This newspaper clipping confirms the detail in John Gibson's letter to the Royal Club (other than suggesting that the rink was just 22 yards in length, rather than 32 yards). It does contain an additional piece of information about the proposed 'Vancouver Curling Club'. As with many curling clubs back in Scotland, it was to have a patron, P S Ogden. This has to have been Peter Skene Ogden, the most senior representative of the Hudson's Bay Company in the area. His life story is a fascinating read, see here. For example, Ogden, Utah, is named after him, and was the venue for the curling competition in the 2002 Olympic Winter Games!

In 1847, according to the Oregon Spectator, Ogden says, "... and we doubt not, but in the winters to come, the 'roaring game' will have a place in the pastimes and diversions of Oregon."

Ogden's prediction did not come about immediately. HMS Modeste left Fort Vancouver on May 3, 1847, to return to Britain. The importance of Fort Vancouver to the Hudson's Bay Company diminished as more and more Americans settled in the area, and on June 14, 1860, the Company abandoned Fort Vancouver and moved its operations north of the border. It is not recorded if any of the American settlers took part in curling matches in January 1847. The fact that the 'Vancouver Curling Club' did not survive, suggests perhaps that they did not. (That club name should not be confused with British Columbia's 'Vancouver Curling Club' which dates from 1912. Fort Vancouver, Vancouver Island and the city of Vancouver are all named after Captain George Vancouver, who charted much of the Pacific Northwest at the end of the eighteenth century, see here.)  

Curling did not return to the Oregon area until 1962, see here, and Ogden's predictions DID eventually come true. Last year (2013), as curling's popularity continued to increase throughout the USA, the Evergreen Curling Club opened a dedicated three-sheet facility in Beaverton, Oregon. The club is well aware of the matches in 1847 and on June 12, 2007, staged a reconstruction of the event!

This photo, from the Evergreen CC's website, was composited by Gary Stasiuk, and there are more photos here. We wish the club continued success!

Note. The following documents and websites have been useful in understanding the political context of the positioning of HMS Modeste in 1847: 'The Royal Navy and the Oregon Crisis, 1844-1846' by Barry M Gough, which can be downloaded from here; and 'HMS Modeste on the Pacific Coast 1843-47: Log and Letters', an article in the Oregon Historical Quarterly, Volume 61, No 4 (December, 1960), pp 408-436, found here. The history of Fort Vancouver is here.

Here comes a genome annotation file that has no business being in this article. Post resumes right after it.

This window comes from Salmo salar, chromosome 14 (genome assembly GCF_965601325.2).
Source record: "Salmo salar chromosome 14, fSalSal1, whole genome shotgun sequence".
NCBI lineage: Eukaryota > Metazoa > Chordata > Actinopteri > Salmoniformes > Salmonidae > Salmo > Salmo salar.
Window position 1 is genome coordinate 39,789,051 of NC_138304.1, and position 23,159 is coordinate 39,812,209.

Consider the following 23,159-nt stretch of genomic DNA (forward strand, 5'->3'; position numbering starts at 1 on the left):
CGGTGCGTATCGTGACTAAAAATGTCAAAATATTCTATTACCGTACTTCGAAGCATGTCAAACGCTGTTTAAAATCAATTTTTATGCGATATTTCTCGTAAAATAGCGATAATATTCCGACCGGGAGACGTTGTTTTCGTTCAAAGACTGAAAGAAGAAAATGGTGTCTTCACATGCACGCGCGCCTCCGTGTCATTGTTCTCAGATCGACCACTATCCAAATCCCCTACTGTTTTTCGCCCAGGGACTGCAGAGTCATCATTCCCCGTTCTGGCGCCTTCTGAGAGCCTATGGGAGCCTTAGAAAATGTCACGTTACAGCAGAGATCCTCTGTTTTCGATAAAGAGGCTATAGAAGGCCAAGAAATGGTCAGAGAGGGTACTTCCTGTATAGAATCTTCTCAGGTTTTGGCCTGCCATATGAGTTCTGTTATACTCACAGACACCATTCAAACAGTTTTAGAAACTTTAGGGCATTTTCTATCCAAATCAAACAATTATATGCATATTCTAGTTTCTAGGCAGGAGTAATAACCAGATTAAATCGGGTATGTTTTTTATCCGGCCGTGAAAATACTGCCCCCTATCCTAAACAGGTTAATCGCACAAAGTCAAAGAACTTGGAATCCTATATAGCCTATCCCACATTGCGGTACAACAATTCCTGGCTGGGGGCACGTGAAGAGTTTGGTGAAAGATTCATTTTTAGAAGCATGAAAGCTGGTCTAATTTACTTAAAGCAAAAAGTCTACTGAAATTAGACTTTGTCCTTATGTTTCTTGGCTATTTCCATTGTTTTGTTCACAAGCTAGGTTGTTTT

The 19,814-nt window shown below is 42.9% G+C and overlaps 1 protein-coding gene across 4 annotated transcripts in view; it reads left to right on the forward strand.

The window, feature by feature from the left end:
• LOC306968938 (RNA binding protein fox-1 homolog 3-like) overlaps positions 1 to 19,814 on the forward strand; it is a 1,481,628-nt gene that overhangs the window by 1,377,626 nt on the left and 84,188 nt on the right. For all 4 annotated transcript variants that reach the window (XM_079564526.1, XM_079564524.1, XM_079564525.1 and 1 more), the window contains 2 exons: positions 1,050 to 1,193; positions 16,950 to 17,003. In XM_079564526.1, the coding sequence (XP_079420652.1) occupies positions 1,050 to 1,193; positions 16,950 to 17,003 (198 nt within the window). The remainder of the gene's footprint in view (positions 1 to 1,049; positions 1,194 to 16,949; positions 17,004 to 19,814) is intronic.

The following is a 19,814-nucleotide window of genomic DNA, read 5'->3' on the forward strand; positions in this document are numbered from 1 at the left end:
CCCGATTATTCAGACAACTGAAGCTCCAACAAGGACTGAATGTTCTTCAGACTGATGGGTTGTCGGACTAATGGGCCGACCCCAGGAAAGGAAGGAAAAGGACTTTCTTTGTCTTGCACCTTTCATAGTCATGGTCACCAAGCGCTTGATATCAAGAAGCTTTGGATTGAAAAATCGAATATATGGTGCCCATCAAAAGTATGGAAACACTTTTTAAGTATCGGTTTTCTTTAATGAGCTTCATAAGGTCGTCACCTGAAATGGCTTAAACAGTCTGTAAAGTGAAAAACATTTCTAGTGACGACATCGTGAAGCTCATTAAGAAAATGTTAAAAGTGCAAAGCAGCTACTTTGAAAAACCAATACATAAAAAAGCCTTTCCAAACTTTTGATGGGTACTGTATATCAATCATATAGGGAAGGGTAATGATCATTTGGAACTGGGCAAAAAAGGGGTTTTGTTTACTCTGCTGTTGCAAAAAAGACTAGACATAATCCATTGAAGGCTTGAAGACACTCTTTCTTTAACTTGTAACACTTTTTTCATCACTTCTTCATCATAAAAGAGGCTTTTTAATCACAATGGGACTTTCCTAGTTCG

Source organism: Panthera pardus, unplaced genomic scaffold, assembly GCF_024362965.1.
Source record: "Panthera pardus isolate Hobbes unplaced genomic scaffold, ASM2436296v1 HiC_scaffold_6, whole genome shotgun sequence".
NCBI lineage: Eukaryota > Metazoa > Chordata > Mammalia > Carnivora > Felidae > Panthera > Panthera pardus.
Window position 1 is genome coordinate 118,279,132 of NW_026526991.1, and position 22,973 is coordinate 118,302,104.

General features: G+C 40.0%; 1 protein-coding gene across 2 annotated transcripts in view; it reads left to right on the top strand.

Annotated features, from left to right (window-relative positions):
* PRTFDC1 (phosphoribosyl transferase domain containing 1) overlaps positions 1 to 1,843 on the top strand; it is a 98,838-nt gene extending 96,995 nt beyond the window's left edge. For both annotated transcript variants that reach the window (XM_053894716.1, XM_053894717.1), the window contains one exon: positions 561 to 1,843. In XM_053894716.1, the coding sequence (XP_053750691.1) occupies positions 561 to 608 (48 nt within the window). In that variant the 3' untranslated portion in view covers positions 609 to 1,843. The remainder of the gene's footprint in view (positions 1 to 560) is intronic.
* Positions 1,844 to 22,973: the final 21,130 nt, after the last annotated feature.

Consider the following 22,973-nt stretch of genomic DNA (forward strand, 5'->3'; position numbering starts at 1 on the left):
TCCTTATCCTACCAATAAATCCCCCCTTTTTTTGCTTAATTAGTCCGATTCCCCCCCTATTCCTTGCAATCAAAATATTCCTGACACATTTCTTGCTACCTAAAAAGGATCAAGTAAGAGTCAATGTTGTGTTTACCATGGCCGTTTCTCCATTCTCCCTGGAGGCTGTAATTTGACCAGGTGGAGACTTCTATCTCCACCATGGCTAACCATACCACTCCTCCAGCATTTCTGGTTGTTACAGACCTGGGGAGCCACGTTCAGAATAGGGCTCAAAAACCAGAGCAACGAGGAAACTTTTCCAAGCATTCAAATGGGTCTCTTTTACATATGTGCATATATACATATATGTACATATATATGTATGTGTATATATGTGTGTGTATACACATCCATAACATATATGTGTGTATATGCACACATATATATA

Thanks to Eileen Kamm for assistance. 

ADDED LATER (13/8/2014)

Bruce Irvin, the President of the Evergreen Curling Club, has been in touch with the following additional information.

There's a photo of Dr Forbes Barclay, with one of his grave and headstone, here.

According to History of Oregon, 1886-1888, by Hubert Howe Bancroft , p 576, Midshipman Grant's full name was Charles Grant.

Apparently T P Coode was something of an artist as shown here and here.

Lowe was Thomas Lowe, clerk at Ft. Vancouver who served as chief accountant at the post during most of the 1840s. He kept an extensive diary that has been used for restoration efforts by the National Park Service. (Bruce wonders whether any of his early 1847 journal entries mention curling.) Lowe was a Scot, originally from Coupar Angus, Perthshire. A short biography of him is contained within the biography of Francis Ermatinger. When the California gold rush started in 1849, Thomas Lowe deserted the Hudson's Bay Company for California to form Allan, Lowe and Company, commission merchants in San Francisco.

The brief biography of Mr Lowe also mentions another of the curlers, James Allan Grahame, born in Edinburgh in 1825. The two were brothers-in-law having both married daughters of retired Hudson's Bay Company officer James Birnie. Grahame was also a clerk at Ft. Vancouver, became a silent investor in Allan, Lowe and Co., rose quickly through the ranks at Ft. Vancouver, became head and chief trader until the fort was handed over to the Americans in 1860. He continued his career with the Hudson's Bay Company in British Columbia.

Sangster probably was James Sangster the clerk in charge of pilotage at Ft. Vancouver. Apparently Sangster was from Port Glasgow. He later moved to Victoria, BC where he was pilot, harbormaster, collector of customs and Victoria's first postmaster. He committed suicide in 1858. Sangster Elementary school in Victoria, BC is named for him.

Many thanks to Bruce for this information.

The article by Gregory Shine, 'A Gallant Little Schooner: The US Schooner Shark and the Oregon Country, 1846', see here, provides background from an American perspective, and also provides detail about the difficulties on navigating the Columbia River at that time.